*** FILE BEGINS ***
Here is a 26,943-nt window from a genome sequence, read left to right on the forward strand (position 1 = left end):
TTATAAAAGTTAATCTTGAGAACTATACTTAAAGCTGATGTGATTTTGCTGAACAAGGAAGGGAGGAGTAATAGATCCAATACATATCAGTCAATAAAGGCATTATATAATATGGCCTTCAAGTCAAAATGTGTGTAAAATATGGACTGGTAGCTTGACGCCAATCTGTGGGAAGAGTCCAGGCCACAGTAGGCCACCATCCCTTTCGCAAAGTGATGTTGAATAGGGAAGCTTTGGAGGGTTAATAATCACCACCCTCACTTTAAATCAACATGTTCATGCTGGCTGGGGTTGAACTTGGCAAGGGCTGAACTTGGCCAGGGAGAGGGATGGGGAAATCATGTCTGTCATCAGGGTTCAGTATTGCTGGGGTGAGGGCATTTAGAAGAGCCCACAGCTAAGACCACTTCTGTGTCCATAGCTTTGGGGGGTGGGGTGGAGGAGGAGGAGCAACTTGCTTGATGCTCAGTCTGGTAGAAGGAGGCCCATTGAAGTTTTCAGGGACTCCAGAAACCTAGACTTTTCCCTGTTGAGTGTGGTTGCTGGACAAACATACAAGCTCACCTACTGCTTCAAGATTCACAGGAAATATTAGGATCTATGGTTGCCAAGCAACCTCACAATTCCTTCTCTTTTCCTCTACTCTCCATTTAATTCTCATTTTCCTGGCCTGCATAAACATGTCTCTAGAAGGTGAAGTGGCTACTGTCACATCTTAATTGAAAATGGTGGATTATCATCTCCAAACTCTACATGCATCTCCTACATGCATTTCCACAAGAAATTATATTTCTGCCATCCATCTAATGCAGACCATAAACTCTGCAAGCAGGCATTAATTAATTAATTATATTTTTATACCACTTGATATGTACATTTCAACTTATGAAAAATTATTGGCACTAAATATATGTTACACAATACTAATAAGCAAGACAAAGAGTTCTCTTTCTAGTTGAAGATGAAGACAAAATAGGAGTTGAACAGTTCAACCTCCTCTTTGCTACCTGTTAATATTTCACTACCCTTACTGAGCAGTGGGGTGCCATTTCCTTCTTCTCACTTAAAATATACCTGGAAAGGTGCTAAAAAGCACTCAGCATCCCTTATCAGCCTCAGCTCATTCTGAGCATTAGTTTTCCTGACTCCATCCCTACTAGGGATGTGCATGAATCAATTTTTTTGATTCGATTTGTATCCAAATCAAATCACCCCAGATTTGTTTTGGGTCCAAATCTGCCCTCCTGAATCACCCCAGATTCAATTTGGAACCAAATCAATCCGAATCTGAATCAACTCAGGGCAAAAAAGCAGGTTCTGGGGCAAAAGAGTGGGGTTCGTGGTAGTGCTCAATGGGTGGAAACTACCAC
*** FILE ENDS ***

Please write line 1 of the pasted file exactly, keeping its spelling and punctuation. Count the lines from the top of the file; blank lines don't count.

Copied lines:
Here is a 26,943-nt window from a genome sequence, read left to right on the forward strand (position 1 = left end):